San-J Tamari brings a unique twist in the U.S. to Asian sauces. Tamari, a byproduct of miso paste production, is a smaller subcategory of soy sauce. Tamari is made strictly from soybeans rather than the 1:1 ratio of soy and wheat used in soy sauce. And San-J’s president, Takashi Sato, envisions growing the Virginia-based brand to support the larger fermentation industry.
Sato is the 8th generation of the Sato family to lead San-J production. The Sato family founded San-Jirushi, San-J’s parent company, in Mie, Japan in 1804. They officially opened facilities in the U.S. in 1974, America’s first tamari brewing facility. Launching the brand in the U.S. in the ‘70s was an ideal time as the counterculture movement of the ‘60s was winding down. San-J was able to stand apart from major soy sauce brands because they don’t use coloring in their sauces. Chefs say the gluten-free, kosher, non-GMO standards of San-J tamari product is a big draw when looking for sauces. It’s flavor is also more intense.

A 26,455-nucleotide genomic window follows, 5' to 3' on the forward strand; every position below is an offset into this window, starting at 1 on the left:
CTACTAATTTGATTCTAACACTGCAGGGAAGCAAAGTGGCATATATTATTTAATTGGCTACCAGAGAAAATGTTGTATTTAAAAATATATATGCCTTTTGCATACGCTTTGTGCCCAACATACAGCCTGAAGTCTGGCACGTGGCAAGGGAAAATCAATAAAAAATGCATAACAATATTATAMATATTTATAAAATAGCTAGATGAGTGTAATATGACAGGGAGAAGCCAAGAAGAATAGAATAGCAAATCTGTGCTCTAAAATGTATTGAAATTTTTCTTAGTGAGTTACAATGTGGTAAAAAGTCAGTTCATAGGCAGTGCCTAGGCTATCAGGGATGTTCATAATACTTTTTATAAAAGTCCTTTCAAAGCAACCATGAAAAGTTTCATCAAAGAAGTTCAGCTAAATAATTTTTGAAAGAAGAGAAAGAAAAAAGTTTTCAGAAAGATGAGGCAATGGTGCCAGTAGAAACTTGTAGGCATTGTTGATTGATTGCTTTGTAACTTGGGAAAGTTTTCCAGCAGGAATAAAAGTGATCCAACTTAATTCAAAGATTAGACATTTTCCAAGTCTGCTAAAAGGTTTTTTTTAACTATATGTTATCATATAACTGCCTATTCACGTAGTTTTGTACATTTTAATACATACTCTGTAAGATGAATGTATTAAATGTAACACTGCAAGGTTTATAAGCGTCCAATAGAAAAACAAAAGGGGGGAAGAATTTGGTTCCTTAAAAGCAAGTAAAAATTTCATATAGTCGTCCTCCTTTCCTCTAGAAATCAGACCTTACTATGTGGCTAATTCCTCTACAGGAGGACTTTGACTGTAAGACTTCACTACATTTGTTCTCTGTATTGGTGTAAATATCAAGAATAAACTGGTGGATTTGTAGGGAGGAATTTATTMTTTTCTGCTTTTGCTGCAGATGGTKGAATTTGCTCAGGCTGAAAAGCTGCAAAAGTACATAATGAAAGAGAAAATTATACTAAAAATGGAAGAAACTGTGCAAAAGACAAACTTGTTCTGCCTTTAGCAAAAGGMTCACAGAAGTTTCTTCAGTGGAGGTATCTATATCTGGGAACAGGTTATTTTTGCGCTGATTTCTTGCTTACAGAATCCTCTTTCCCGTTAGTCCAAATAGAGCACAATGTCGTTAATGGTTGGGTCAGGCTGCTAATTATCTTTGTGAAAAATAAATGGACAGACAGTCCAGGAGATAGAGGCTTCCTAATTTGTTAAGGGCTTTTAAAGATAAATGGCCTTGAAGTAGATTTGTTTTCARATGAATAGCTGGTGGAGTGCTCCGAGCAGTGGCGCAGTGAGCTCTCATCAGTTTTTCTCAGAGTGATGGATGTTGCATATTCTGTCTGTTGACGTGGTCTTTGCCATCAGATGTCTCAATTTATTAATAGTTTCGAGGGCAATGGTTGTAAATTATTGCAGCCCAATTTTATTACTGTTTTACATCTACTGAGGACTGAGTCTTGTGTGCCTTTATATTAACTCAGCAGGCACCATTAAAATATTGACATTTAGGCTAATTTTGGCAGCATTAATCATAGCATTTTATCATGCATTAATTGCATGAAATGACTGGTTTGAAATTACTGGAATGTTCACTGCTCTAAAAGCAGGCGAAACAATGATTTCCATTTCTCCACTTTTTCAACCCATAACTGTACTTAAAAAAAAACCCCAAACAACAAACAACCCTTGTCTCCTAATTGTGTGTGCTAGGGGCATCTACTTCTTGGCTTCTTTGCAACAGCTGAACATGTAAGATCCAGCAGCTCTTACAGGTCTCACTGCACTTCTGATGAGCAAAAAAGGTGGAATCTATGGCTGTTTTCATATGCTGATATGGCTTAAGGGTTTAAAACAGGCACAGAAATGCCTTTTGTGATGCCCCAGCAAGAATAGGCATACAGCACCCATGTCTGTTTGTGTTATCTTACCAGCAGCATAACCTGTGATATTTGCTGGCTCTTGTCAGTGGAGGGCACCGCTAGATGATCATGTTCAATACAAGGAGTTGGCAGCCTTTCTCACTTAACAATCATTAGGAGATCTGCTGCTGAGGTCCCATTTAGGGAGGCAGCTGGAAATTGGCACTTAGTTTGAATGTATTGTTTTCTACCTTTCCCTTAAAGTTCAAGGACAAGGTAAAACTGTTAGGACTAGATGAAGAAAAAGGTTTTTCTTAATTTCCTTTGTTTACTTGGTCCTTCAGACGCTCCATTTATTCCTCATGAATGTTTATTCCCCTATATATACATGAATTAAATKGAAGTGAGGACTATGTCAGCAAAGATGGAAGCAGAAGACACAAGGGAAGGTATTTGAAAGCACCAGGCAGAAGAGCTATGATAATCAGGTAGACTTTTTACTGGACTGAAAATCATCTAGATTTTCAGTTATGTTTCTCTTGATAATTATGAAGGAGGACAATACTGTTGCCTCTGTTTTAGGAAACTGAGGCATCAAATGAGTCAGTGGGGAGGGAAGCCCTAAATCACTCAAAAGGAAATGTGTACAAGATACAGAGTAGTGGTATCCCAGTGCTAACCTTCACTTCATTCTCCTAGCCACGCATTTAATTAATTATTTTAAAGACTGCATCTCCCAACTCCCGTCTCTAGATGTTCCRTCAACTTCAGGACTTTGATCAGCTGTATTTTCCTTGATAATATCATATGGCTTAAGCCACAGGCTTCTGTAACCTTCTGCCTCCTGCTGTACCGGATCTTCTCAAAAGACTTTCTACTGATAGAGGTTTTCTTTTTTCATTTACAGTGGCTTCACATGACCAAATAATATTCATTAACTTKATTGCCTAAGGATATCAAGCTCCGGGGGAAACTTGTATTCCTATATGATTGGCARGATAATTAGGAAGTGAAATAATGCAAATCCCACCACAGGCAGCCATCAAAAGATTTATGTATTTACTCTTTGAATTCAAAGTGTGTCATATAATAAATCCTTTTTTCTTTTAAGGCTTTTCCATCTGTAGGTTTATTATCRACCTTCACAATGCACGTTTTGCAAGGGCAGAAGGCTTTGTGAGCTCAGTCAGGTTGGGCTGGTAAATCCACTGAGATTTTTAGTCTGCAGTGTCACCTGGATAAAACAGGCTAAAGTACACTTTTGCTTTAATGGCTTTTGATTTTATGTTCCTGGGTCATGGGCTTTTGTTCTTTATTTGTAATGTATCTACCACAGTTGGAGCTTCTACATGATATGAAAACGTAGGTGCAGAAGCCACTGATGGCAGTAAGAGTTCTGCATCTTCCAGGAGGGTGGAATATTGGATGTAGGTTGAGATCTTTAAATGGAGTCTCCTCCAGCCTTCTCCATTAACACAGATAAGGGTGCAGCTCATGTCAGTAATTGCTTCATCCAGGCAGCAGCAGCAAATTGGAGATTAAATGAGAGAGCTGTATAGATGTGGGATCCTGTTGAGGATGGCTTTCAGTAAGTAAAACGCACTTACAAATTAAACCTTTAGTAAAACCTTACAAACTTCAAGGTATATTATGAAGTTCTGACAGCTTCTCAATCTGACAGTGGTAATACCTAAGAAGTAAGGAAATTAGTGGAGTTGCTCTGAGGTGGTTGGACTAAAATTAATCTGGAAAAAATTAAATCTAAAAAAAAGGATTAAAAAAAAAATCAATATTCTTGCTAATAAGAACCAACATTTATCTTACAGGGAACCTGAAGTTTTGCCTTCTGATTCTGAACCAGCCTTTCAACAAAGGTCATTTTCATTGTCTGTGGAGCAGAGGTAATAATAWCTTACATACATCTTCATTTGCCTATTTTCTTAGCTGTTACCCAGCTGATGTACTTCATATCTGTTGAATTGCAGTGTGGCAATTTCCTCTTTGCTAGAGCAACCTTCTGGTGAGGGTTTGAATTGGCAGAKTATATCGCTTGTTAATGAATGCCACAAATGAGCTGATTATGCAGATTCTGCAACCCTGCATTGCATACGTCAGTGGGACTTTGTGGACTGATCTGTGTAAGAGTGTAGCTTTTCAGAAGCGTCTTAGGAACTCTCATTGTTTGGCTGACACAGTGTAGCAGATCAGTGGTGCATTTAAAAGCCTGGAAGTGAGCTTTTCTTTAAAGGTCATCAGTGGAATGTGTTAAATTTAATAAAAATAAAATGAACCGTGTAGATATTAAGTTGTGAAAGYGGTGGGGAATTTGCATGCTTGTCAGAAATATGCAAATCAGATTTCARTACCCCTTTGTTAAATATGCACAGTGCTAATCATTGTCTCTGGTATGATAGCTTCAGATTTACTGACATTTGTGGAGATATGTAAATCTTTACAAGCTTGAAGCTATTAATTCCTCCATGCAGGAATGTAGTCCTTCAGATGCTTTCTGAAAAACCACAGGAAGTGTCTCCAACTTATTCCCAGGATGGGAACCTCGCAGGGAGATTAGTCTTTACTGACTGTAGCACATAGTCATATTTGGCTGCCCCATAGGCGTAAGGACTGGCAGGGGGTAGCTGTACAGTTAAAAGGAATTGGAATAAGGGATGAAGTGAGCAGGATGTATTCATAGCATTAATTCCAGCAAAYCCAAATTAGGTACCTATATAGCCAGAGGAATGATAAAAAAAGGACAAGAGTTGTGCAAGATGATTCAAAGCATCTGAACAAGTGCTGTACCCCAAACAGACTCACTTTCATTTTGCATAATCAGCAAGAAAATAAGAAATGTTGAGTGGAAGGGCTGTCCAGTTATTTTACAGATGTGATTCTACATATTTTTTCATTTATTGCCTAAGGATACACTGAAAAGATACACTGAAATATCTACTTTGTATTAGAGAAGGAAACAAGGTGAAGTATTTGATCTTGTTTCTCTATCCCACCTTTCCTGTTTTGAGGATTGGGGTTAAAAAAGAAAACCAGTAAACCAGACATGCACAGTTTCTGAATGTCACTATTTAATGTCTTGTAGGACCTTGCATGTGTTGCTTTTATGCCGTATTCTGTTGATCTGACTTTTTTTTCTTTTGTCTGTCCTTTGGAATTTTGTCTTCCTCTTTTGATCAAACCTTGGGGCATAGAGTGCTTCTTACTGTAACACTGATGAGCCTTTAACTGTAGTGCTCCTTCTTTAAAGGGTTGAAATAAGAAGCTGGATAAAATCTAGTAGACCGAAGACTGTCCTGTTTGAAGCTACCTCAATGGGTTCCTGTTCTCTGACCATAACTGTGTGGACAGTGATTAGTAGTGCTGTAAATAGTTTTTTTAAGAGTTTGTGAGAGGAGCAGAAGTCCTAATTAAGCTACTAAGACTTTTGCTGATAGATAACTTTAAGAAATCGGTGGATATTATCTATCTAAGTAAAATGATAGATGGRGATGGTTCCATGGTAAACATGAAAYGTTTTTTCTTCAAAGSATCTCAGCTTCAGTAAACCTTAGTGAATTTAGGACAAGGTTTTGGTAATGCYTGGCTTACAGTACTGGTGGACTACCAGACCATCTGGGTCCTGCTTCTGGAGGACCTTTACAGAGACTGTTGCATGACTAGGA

“When we wanted to differentiate ourselves from Kikkoman, we noticed and focused on hippie culture in the United States since it was still active when we opened our office in 1978,” Sato says. “Taking the concept of hippie, we wanted to exclude all the additives and to make it natural.”
Sato has a bigger vision for San-J, hoping to help grow and support the fermentation industry. He wants to create a larger market through education. Sato spoke at TFA’s conference, FERMENTATION 2022. He also hosted a series of ticketed workshops last fall that included factory tours, fermented food tasting DIY miso kits and one-on-one “genius bar” sessions. He plans to host a second symposium later this year.
He’s also partnered with other fermentation scientists and educators to promote “fermentourisum” through the think tank and online platform Hakko Hub. Hakko means fermentation in Japanese.
“The demand for fermented foods isn’t strong enough in the U.S.,” Sato says. “In order to create demand, it’s important to create/stimulate interest in fermented foods.”
Read more (Richmond Magazine)